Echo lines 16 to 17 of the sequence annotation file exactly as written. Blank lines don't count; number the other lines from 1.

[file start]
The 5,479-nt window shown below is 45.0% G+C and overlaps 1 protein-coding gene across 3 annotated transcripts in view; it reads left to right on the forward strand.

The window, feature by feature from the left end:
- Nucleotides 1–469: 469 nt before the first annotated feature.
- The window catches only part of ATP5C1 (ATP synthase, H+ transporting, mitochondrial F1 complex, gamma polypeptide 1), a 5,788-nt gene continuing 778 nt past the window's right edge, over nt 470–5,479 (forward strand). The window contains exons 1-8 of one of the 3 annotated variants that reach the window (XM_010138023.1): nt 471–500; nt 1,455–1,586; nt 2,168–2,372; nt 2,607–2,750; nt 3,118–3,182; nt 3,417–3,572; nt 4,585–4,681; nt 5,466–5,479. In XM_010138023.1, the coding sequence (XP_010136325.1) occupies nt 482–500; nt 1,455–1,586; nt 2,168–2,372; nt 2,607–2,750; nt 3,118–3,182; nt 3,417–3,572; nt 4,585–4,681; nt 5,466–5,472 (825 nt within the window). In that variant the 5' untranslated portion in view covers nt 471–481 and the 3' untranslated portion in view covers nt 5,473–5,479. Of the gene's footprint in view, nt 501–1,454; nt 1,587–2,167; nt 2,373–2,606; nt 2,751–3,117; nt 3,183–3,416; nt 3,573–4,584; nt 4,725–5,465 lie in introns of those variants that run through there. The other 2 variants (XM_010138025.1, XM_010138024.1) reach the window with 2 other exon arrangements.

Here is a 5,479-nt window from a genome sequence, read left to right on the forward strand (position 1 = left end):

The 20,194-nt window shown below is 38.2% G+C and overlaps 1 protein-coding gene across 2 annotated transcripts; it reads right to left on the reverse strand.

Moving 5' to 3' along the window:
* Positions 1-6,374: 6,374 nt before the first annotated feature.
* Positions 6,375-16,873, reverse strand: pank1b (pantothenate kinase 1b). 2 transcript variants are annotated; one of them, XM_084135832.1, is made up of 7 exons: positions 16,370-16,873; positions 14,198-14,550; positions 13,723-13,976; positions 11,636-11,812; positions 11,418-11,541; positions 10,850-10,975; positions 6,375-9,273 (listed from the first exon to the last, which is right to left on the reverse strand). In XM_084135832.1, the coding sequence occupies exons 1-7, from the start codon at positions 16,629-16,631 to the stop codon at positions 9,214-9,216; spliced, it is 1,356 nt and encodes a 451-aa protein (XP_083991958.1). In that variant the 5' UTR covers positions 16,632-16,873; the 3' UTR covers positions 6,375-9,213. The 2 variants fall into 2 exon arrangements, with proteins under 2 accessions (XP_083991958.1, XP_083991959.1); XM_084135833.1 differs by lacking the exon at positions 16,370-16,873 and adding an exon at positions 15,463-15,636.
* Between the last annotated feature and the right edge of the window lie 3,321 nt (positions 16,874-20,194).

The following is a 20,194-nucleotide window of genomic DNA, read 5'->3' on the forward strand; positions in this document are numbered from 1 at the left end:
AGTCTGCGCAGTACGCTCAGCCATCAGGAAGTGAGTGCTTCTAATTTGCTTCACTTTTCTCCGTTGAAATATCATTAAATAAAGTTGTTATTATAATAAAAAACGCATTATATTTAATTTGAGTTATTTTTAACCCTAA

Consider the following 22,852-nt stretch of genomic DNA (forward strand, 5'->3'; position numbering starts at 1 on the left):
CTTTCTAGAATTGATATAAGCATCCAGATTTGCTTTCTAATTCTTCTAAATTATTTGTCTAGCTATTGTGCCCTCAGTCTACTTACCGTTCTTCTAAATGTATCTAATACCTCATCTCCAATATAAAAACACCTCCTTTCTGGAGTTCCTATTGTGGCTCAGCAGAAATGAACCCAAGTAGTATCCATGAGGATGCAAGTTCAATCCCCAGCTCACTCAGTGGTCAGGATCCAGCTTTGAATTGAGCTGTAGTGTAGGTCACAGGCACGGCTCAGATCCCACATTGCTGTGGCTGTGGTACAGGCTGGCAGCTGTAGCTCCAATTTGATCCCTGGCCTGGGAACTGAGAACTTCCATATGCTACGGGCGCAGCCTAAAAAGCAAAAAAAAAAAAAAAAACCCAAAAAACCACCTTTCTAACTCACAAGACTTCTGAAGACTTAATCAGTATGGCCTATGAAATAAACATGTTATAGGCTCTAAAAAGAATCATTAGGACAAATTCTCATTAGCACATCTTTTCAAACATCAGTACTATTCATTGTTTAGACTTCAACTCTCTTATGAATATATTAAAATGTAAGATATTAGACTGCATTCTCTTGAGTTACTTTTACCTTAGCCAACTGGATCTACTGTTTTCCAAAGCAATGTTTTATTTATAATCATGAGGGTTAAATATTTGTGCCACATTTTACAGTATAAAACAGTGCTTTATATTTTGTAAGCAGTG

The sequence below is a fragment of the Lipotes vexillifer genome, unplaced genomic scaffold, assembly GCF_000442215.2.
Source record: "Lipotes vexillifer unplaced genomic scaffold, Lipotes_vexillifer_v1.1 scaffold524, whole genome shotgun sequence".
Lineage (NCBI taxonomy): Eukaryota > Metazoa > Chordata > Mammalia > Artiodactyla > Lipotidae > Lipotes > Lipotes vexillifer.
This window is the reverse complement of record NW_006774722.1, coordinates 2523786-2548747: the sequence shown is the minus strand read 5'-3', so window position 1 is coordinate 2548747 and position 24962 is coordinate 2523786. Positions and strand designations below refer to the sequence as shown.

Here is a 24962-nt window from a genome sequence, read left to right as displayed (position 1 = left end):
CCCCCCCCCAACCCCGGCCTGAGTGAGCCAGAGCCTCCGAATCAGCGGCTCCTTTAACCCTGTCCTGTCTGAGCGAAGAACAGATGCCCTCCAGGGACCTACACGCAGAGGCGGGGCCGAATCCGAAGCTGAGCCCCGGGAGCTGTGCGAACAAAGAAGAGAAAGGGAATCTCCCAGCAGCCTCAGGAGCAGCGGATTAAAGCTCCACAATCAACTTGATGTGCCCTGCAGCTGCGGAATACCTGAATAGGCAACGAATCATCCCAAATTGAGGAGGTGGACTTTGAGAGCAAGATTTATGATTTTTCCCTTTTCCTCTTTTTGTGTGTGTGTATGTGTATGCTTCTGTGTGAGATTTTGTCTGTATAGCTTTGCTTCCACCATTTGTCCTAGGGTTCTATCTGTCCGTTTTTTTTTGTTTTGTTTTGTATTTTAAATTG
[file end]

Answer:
Source record: "Lipotes vexillifer unplaced genomic scaffold, Lipotes_vexillifer_v1.1 scaffold524, whole genome shotgun sequence".
Lineage (NCBI taxonomy): Eukaryota > Metazoa > Chordata > Mammalia > Artiodactyla > Lipotidae > Lipotes > Lipotes vexillifer.